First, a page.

Wednesday, July 25, 2007

Something smells fishy in Baltimore...

How schools get it right By Liz Bowie Sun Reporter

Tucked amid a block of rowhouses around the corner from Camden Yards is an elementary school with a statistical profile that often spells academic trouble: 76 percent of the students are poor, and 95 percent are minorities.

But George Washington Elementary has more academic whizzes than most of the schools in Howard, Anne Arundel, Carroll and Baltimore counties.

These students don't just pass the Maryland School Assessment - they ace it. About 46.2 percent of George Washington students are scoring at the advanced level, representing nearly half of the school's 94 percent pass rate.

I love a success story as much as the next person, but somethings are almost too good to be true. I could understand George Washington excelling if their scores had gone up incrementally over the years, but according to their amazing performance has happened suddenly over the last two years.

In 2004, only 46% of their 3rd graders scored proficient in reading, in 2005 it jumped up to 76%, and in 2006 an amazing 96% of their kids pass the MSA.

The 3rd grade cohort from 2004 jumped up to 87% in 2005, and to 97% in 2006. This is amazing progress.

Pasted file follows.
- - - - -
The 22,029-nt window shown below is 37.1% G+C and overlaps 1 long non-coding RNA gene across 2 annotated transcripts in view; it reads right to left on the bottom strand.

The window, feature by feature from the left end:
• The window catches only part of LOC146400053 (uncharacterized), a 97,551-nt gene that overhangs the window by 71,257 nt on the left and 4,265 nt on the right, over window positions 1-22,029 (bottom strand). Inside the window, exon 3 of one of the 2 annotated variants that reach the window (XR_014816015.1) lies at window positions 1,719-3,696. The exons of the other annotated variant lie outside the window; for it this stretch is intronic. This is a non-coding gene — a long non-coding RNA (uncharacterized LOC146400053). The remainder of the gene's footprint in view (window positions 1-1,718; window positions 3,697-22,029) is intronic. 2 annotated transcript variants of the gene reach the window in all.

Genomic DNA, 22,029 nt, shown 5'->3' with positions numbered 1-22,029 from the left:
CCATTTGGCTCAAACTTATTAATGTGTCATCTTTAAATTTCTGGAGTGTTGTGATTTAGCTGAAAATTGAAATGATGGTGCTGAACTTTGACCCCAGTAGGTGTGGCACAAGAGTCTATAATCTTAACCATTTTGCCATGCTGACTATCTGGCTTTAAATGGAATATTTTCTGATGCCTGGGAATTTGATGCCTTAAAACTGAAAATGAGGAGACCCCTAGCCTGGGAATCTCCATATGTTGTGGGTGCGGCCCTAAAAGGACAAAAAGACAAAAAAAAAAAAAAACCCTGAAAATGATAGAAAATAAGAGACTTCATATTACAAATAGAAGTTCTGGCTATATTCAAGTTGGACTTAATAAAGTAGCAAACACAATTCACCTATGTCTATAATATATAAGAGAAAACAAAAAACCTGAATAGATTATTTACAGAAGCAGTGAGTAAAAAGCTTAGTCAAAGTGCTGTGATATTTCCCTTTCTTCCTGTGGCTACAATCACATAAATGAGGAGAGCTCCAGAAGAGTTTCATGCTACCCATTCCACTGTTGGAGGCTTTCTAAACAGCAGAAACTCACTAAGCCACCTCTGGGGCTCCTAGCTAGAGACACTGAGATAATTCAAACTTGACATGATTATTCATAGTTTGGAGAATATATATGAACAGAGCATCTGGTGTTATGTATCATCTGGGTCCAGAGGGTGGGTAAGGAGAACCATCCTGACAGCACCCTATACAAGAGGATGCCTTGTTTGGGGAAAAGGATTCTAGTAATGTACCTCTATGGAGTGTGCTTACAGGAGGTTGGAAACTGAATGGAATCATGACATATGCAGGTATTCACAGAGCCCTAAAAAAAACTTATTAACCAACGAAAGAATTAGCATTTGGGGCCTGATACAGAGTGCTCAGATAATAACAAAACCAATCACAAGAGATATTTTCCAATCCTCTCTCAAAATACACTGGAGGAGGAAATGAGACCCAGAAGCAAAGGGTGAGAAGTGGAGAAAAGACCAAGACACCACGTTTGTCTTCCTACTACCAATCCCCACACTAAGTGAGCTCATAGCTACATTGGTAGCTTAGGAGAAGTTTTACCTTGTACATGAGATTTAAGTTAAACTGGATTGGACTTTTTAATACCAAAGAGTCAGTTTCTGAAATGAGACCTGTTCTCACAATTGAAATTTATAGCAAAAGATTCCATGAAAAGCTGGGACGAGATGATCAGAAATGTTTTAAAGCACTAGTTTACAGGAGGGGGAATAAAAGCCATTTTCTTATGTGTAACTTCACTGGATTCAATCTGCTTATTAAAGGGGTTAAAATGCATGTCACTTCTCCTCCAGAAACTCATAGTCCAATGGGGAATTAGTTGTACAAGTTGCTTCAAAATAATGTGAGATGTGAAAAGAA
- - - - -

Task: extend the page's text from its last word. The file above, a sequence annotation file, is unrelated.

The same pattern in repeated in every grade.

Now according to the Baltimore Sun article, George Washington Elementary uses the same curriculum as the rest of the city and doesn't have a high level of parental involvement. They do have a homework club for an hour a day after school and have a 3 week summer program.

So I wonder what the secret of their improvement was... is their homework club and summer program that great, did they suddenly replace all their average teachers with superstars, or did the same teachers spontaneously improve their performance.

George Washington teacher Tracy Larkins says teachers at her school have been given a degree of autonomy. When staff members go to the principal with a new idea, they usually will be allowed to try it out, she said.

You have to wonder if one of the ideas wasn't to give the kids the answers to the test.

hat tip to This Week in Education

Disclaimer: If the school really is a miracle worker, I will profusely apologize and become their biggest advocate, but the scores certainly do warrant investigation. Who knows, perhaps we can can their magic and pass it around to the rest of the education establishment.